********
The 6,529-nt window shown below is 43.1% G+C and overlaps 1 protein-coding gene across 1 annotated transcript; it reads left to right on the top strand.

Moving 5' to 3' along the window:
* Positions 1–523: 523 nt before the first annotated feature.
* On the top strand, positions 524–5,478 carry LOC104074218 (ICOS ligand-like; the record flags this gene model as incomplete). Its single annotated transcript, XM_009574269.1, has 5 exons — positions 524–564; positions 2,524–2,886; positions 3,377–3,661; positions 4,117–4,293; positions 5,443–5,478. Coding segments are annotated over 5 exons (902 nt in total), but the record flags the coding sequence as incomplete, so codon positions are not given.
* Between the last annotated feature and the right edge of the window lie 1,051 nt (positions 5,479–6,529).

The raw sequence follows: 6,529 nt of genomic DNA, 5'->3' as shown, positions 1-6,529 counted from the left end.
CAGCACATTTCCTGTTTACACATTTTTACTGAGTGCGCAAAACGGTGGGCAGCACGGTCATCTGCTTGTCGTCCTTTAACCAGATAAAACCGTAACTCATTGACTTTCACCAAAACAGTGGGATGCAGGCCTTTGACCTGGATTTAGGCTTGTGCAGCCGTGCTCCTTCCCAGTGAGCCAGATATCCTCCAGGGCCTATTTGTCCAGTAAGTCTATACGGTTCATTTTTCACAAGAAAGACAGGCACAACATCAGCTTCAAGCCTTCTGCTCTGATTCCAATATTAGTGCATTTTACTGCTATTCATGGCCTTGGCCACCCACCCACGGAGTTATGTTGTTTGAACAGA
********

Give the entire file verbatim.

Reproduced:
The 6,529-nt window shown below is 43.1% G+C and overlaps 1 protein-coding gene across 1 annotated transcript; it reads left to right on the top strand.

Moving 5' to 3' along the window:
* Positions 1–523: 523 nt before the first annotated feature.
* On the top strand, positions 524–5,478 carry LOC104074218 (ICOS ligand-like; the record flags this gene model as incomplete). Its single annotated transcript, XM_009574269.1, has 5 exons — positions 524–564; positions 2,524–2,886; positions 3,377–3,661; positions 4,117–4,293; positions 5,443–5,478. Coding segments are annotated over 5 exons (902 nt in total), but the record flags the coding sequence as incomplete, so codon positions are not given.
* Between the last annotated feature and the right edge of the window lie 1,051 nt (positions 5,479–6,529).

The raw sequence follows: 6,529 nt of genomic DNA, 5'->3' as shown, positions 1-6,529 counted from the left end.
CAGCACATTTCCTGTTTACACATTTTTACTGAGTGCGCAAAACGGTGGGCAGCACGGTCATCTGCTTGTCGTCCTTTAACCAGATAAAACCGTAACTCATTGACTTTCACCAAAACAGTGGGATGCAGGCCTTTGACCTGGATTTAGGCTTGTGCAGCCGTGCTCCTTCCCAGTGAGCCAGATATCCTCCAGGGCCTATTTGTCCAGTAAGTCTATACGGTTCATTTTTCACAAGAAAGACAGGCACAACATCAGCTTCAAGCCTTCTGCTCTGATTCCAATATTAGTGCATTTTACTGCTATTCATGGCCTTGGCCACCCACCCACGGAGTTATGTTGTTTGAACAGA